A martini is a predinner alcoholic drink traditionally served in a special cocktail glass. A triangular top with a tall stem is the preferred style, commonly called the martini glass. Countless martini recipes have spun off the original. Some are considered mainstream, while others are only for the adventurous palate. A popular variation of the martini is the dirty martini. Although they have their differences, which is “better” is a matter of personal taste.
The most common recipe for the martini is 2 1/2 oz. gin to 1/2 oz. dry vermouth. Shake the drink with ice, and strain it into a glass. Garnish with either a twist of lemon rind or an olive on a toothpick. Adding 2 tbsp. olive juice makes it a dirty martini, which is garnished with two olives with or without a toothpick and no lemon. Glasses for both recipes are optionally chilled before being filled.
Although the history of the martini is somewhat cloudy, the first named published recipe for it appears in the 1888 “New and Improved Illustrated Bartending Manual.” Gin is a derivative of the juniper berry and was created in 1650 by Dr. Francis de la Boe Sylvius. Vodka is made from grain, and its historical origins are fuzzy. The martini’s popularity skyrocketed after British Agent 007, James Bond, ordered a martini in the hit movie “Dr. No.” The dirty martini mysteriously appeared on the American bar scene sometime later, but its true origin is unknown.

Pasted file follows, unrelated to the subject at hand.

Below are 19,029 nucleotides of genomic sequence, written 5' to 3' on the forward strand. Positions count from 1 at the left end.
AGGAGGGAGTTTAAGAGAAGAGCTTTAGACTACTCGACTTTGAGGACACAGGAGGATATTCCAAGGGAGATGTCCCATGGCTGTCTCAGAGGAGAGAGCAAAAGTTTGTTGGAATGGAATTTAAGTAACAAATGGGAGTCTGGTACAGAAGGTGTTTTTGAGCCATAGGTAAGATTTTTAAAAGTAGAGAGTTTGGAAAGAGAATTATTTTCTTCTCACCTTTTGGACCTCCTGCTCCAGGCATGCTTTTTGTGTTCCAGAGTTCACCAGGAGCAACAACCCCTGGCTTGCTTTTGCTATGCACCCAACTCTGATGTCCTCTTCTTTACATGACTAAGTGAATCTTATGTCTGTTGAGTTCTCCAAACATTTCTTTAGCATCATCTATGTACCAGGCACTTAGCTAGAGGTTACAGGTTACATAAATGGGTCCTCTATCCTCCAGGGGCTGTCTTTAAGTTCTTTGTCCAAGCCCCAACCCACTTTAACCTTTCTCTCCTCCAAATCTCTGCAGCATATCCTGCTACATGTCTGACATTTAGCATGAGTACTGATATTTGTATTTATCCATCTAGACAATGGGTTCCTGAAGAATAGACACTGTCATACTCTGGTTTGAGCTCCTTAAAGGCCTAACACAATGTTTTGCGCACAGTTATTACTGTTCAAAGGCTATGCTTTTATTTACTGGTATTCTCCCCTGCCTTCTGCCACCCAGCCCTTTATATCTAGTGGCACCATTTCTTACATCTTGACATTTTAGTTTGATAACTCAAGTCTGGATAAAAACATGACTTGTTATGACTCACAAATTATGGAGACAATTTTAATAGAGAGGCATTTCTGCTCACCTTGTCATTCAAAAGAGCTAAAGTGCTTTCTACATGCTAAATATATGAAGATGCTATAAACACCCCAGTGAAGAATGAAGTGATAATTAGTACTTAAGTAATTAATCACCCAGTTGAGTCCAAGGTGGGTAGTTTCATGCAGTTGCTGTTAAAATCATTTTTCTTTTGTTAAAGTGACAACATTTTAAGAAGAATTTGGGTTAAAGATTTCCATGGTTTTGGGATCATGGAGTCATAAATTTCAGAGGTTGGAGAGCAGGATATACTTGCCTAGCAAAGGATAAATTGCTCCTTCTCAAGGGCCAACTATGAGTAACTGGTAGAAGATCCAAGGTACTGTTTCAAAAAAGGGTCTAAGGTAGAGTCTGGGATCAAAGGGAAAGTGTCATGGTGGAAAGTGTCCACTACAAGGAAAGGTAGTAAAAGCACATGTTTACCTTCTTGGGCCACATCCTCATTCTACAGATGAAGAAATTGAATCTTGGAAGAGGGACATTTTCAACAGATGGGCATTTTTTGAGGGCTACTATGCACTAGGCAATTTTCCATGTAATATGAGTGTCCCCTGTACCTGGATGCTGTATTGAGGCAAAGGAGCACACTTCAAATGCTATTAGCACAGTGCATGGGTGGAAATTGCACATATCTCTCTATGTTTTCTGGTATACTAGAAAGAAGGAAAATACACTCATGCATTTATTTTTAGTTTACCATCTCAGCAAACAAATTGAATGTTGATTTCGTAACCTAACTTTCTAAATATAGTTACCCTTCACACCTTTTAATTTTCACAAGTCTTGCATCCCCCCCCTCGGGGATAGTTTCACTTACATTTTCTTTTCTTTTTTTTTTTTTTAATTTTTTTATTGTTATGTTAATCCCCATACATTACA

Although some purists insist the only way to drink a proper martini is with gin, vodka is frequently substituted for gin in recipes or simply added as an extra ingredient. The drink without gin is properly called a vodka martini or dirty vodka martini, but quite frequently “vodka” is dropped from the name, particularly when other items are added to the drink. Some variations include the chocolate martini and apple martini.
Different types of stuffed green olives are acceptable as garnishes in martinis and dirty martinis. Although olives are traditionally stuffed with pimentos, cocktail olive garnishes may be stuffed with hot peppers, cocktail onions, blue cheese or garlic instead. Using olive brine from these varieties for dirty martinis is not called for in recipes, however, because the olive juice is usually very salty and ruins the taste of the drink itself.
One of the advantages to making dirty martinis is not wasting the olive brine in the jar that comes with the olives. However, after you have made several dirty martinis, the brine will be gone, and the olives will sit in a dry jar without preservative. They will not last long this way. One alternative is to buy commercially packaged olive brine, juice without the olives. Another option is to combine olives into one jar with just enough brine to cover them, using another jar for juice only.
References and ResourcesInternational Bartenders Association: Dry Martini
Martini Art.com: History of the Martini